A survey we conducted revealed that the greatest cause of employee disengagement was “change fatigue”. The cost of this disengagement and burnout is enormous with a 2017 survey of 614 HR leaders showing that 46% of them believed this was responsible for up to half (20 to 50 percent, specifically) of their annual workforce turnover.
There is a disconnect between leaders wanting to successfully deliver change and the current reality. In order for leaders to create teams that respond quickly to change and are future-ready, what leaders say and do also needs to change. Right now, clients are more demanding than ever and expect their suppliers to adapt to those demands quickly. Current change management needs to get much better to allow for a more fluid structure that supports and encourages teamwork, innovation, and adaptation.
Current workplace situation
We are just beginning the fourth industrial revolution which is being driven by digital technology and artificial intelligence. This has created VUCA times, or volatile, uncertain, complex, and ambiguous drivers of change which adds complexity to the workplace. It has also led to significant changes in organizational structure. Experts predict an exponential rate of change going forward.
Clients are more demanding than in previous years because of fast access to competitive information. They are wanting more features, benefits, and services, and are reluctant to pay any more for them. The employees then have to quickly adapt to accommodate these demands. These changes also alter the organizational structure as the company strives to meet the growing demands.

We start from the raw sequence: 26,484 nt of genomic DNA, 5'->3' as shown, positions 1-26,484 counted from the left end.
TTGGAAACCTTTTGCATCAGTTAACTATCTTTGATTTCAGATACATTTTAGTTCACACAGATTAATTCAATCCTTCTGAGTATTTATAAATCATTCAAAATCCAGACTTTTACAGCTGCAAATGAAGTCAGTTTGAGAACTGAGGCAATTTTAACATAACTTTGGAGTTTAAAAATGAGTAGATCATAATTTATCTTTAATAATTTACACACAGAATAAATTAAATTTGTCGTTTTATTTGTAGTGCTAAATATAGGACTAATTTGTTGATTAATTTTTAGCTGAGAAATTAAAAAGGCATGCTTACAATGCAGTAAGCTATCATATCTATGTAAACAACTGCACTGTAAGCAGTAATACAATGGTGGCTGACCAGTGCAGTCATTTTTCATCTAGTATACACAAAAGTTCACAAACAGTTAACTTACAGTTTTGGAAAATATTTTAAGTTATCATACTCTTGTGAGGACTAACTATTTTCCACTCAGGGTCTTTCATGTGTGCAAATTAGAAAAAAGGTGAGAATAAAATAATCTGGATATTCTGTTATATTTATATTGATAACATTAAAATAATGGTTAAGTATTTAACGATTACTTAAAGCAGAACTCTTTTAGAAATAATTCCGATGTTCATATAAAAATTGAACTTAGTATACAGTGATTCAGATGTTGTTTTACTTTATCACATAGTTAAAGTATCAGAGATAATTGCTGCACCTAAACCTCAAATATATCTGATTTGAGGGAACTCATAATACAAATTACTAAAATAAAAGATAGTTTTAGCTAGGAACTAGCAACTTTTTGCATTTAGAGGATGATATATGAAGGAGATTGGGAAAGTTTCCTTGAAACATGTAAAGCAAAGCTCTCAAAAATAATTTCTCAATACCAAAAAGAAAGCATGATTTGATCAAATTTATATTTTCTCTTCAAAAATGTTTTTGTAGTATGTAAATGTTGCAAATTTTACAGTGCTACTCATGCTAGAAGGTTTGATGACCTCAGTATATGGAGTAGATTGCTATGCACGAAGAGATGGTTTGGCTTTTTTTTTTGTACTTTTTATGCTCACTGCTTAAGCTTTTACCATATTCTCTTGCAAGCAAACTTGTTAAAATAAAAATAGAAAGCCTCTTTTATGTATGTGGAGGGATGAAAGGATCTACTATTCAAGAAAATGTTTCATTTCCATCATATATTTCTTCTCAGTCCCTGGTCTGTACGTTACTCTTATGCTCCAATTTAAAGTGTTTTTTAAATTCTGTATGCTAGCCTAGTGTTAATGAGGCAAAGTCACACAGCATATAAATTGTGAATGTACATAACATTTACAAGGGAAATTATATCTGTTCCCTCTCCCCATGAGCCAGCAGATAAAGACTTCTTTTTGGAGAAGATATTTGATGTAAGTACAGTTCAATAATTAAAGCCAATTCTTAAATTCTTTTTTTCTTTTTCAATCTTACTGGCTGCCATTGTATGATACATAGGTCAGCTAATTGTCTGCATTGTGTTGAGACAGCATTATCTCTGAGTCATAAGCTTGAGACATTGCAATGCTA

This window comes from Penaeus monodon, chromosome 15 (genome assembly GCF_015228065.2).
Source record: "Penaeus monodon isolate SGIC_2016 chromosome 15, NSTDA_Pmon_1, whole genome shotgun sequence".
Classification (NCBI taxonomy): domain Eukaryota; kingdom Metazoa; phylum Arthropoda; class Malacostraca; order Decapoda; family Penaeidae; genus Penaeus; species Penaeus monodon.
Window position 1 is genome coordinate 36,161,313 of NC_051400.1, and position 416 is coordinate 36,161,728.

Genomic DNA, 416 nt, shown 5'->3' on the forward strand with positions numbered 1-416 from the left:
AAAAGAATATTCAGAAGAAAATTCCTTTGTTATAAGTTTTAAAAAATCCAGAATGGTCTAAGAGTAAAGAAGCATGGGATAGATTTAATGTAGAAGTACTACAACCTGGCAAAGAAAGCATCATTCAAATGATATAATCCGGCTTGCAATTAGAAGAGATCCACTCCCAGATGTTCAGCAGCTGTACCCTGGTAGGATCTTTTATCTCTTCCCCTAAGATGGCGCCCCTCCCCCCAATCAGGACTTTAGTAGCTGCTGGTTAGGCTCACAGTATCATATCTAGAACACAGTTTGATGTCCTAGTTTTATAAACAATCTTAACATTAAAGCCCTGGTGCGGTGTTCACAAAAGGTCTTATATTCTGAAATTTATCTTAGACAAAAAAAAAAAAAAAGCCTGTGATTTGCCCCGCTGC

As the client demands increase, employees must rely on more collaboration and innovation to deliver. This is a drastic increase from previous years. Before the digital revolution, employees would work much more by themselves. Now there’s a need for greater teamwork and collaboration to accommodate the constant changes and demands.
Why it needs to be better
Change management needs to be much better because the current workplace situation shows both employees and managers are not feeling connected to their jobs. Studies show that 87% of employees are disengaged, meaning that the majority are not striving to work in the new direction, and many are just doing the minimum required to keep their position.
In addition to employee dissatisfaction, 65% of managers are disengaged. The Edelman Global Trust index showed that 82% of employees distrust what their manager says which is a huge inhibitor of innovation and fast execution.
The disconnect between employees and managers will eventually cause a breakdown in customer satisfaction. In order for leaders to build a stronger workforce that functions within the new workplace dynamic, change management needs to be much better.
Managers need to change themselves if they expect others to change. They must also admit that they don’t have all the answers and ask their team for suggestions. The best predictor of a thriving tribe is a thriving leader. This is why leaders, tribes, and organisations are going to have to be more agile, resourceful and resilient and do change better.